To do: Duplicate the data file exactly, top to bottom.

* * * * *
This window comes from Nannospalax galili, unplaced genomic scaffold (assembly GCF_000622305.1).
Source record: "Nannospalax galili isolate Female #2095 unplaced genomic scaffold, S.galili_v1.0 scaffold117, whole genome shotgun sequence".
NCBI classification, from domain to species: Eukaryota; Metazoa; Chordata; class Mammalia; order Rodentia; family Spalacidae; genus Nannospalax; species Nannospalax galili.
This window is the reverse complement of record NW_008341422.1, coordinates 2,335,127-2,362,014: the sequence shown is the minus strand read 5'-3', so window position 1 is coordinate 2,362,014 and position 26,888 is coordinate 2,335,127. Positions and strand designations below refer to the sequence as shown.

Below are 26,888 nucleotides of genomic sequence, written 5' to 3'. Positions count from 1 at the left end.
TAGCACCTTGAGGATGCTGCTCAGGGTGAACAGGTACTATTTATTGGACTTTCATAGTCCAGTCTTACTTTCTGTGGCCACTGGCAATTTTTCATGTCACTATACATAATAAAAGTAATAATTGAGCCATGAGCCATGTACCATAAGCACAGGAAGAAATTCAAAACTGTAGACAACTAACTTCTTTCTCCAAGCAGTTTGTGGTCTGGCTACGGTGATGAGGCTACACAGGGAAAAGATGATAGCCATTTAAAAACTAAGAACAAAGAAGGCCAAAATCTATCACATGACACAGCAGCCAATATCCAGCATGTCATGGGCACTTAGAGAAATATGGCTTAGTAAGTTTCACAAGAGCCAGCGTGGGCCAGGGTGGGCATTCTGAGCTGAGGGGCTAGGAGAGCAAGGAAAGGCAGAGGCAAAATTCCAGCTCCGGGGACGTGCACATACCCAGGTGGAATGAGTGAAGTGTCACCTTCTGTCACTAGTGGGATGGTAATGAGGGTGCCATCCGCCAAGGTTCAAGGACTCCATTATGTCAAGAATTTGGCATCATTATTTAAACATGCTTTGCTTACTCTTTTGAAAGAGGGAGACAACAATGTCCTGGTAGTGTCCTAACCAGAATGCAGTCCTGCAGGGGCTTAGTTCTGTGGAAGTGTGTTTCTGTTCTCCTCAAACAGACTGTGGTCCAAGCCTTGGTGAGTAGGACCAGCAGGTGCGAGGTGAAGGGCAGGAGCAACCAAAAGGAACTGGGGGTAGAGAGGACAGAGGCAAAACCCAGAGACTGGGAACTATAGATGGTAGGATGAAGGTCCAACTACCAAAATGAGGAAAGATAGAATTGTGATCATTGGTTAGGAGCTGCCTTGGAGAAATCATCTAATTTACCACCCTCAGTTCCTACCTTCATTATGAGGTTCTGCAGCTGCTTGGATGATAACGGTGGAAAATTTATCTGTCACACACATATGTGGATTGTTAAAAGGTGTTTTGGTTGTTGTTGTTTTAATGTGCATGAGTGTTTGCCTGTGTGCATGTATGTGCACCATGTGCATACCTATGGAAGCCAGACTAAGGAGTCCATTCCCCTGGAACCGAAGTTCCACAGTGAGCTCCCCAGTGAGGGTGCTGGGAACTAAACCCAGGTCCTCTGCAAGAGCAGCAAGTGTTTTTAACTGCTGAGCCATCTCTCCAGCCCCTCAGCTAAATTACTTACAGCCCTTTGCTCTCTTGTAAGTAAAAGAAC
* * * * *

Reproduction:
This window comes from Nannospalax galili, unplaced genomic scaffold (assembly GCF_000622305.1).
Source record: "Nannospalax galili isolate Female #2095 unplaced genomic scaffold, S.galili_v1.0 scaffold117, whole genome shotgun sequence".
NCBI classification, from domain to species: Eukaryota; Metazoa; Chordata; class Mammalia; order Rodentia; family Spalacidae; genus Nannospalax; species Nannospalax galili.
This window is the reverse complement of record NW_008341422.1, coordinates 2,335,127-2,362,014: the sequence shown is the minus strand read 5'-3', so window position 1 is coordinate 2,362,014 and position 26,888 is coordinate 2,335,127. Positions and strand designations below refer to the sequence as shown.

Below are 26,888 nucleotides of genomic sequence, written 5' to 3'. Positions count from 1 at the left end.
TAGCACCTTGAGGATGCTGCTCAGGGTGAACAGGTACTATTTATTGGACTTTCATAGTCCAGTCTTACTTTCTGTGGCCACTGGCAATTTTTCATGTCACTATACATAATAAAAGTAATAATTGAGCCATGAGCCATGTACCATAAGCACAGGAAGAAATTCAAAACTGTAGACAACTAACTTCTTTCTCCAAGCAGTTTGTGGTCTGGCTACGGTGATGAGGCTACACAGGGAAAAGATGATAGCCATTTAAAAACTAAGAACAAAGAAGGCCAAAATCTATCACATGACACAGCAGCCAATATCCAGCATGTCATGGGCACTTAGAGAAATATGGCTTAGTAAGTTTCACAAGAGCCAGCGTGGGCCAGGGTGGGCATTCTGAGCTGAGGGGCTAGGAGAGCAAGGAAAGGCAGAGGCAAAATTCCAGCTCCGGGGACGTGCACATACCCAGGTGGAATGAGTGAAGTGTCACCTTCTGTCACTAGTGGGATGGTAATGAGGGTGCCATCCGCCAAGGTTCAAGGACTCCATTATGTCAAGAATTTGGCATCATTATTTAAACATGCTTTGCTTACTCTTTTGAAAGAGGGAGACAACAATGTCCTGGTAGTGTCCTAACCAGAATGCAGTCCTGCAGGGGCTTAGTTCTGTGGAAGTGTGTTTCTGTTCTCCTCAAACAGACTGTGGTCCAAGCCTTGGTGAGTAGGACCAGCAGGTGCGAGGTGAAGGGCAGGAGCAACCAAAAGGAACTGGGGGTAGAGAGGACAGAGGCAAAACCCAGAGACTGGGAACTATAGATGGTAGGATGAAGGTCCAACTACCAAAATGAGGAAAGATAGAATTGTGATCATTGGTTAGGAGCTGCCTTGGAGAAATCATCTAATTTACCACCCTCAGTTCCTACCTTCATTATGAGGTTCTGCAGCTGCTTGGATGATAACGGTGGAAAATTTATCTGTCACACACATATGTGGATTGTTAAAAGGTGTTTTGGTTGTTGTTGTTTTAATGTGCATGAGTGTTTGCCTGTGTGCATGTATGTGCACCATGTGCATACCTATGGAAGCCAGACTAAGGAGTCCATTCCCCTGGAACCGAAGTTCCACAGTGAGCTCCCCAGTGAGGGTGCTGGGAACTAAACCCAGGTCCTCTGCAAGAGCAGCAAGTGTTTTTAACTGCTGAGCCATCTCTCCAGCCCCTCAGCTAAATTACTTACAGCCCTTTGCTCTCTTGTAAGTAAAAGAAC